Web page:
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Contribution of Microscopy for Understanding the Mechanism of Action Against Trypanosomatids

  • Esteban Lozano
  • Renata Spina
  • Patricia Barrera
  • Carlos Tonn
  • Miguel A. Sosa
Chapter

Abstract

Transmission electron microscopy (TEM) has proved to be a useful tool to study the ultrastructural alterations and the target organelles of new antitrypanosomatid drugs. Thus, it has been observed that sesquiterpene lactones induce diverse ultrastructural alterations in both T. cruzi and Leishmania spp., such as cytoplasmic vacuolization, appearance of multilamellar structures, condensation of nuclear DNA, and, in some cases, an important accumulation of lipid vacuoles. This accumulation could be related to apoptotic events. Some of the sesquiterpene lactones (e.g., psilostachyin) have also been demonstrated to cause an intense mitochondrial swelling accompanied by a visible kinetoplast deformation as well as the appearance of multivesicular bodies. This mitochondrial swelling could be related to the generation of oxidative stress and associated to alterations in the ergosterol metabolism. The appearance of multilamellar structures and multiple kinetoplasts and flagella induced by the sesquiterpene lactone psilostachyin C indicates that this compound would act at the parasite cell cycle level, in an intermediate stage between kinetoplast segregation and nuclear division. In turn, the diterpene lactone icetexane has proved to induce the external membrane budding on T. cruzi together with an apparent disorganization of the pericellar cytoskeleton. Thus, ultrastructural TEM studies allow elucidating the possible mechanisms and the subsequent identification of molecular targets for the action of natural compounds on trypanosomatids.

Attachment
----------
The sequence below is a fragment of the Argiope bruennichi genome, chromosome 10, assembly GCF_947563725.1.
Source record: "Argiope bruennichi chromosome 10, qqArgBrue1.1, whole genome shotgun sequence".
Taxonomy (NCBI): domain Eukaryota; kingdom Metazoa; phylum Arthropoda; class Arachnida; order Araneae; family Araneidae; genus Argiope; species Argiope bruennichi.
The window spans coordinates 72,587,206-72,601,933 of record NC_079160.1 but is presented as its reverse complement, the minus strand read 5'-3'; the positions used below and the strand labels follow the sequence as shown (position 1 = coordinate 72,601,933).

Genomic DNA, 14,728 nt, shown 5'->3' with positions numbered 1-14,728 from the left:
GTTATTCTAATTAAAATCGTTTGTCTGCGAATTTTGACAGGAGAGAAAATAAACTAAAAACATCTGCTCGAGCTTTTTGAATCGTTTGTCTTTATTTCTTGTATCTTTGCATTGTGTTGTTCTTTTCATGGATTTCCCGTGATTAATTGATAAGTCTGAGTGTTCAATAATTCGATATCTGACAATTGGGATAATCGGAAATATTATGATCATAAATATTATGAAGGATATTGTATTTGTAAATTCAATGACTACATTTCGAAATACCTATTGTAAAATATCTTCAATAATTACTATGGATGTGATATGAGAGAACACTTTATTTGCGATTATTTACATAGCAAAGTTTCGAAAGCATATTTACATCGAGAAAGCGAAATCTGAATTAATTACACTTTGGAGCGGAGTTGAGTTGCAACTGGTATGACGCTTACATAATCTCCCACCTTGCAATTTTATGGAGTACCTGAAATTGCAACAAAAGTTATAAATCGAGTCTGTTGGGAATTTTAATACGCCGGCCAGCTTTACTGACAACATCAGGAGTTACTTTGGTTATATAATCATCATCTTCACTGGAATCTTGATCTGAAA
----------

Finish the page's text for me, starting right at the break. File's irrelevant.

Keywords

Natural compounds Terpenes Bioactive molecules Trypanosomatids Trypanosomatid ultrastructure Neglected tropical diseases 

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Copyright information

© Springer International Publishing AG, part of Springer Nature 2018

Authors and Affiliations

  • Esteban Lozano
    • 1
  • Renata Spina
    • 2
  • Patricia Barrera
    • 2
  • Carlos Tonn
    • 3
  • Miguel A. Sosa
    • 2
  1. 1.Laboratorio de Inmunología y Desarrollo de Vacunas, Instituto de Medicina y Biología Experimental de Cuyo (IMBECU, CCT-CONICET)MendozaArgentina
  2. 2.Laboratorio de Biología y Fisiología Celular Dr. Francisco Bertini, Instituto de Histología y Embriología (IHEM-CONICET)MendozaArgentina
  3. 3.Instituto de Investigación en Tecnología Química (INTEQUI), Facultad de Química Bioquímica y Farmacia, Universidad Nacional de San LuisSan LuisArgentina

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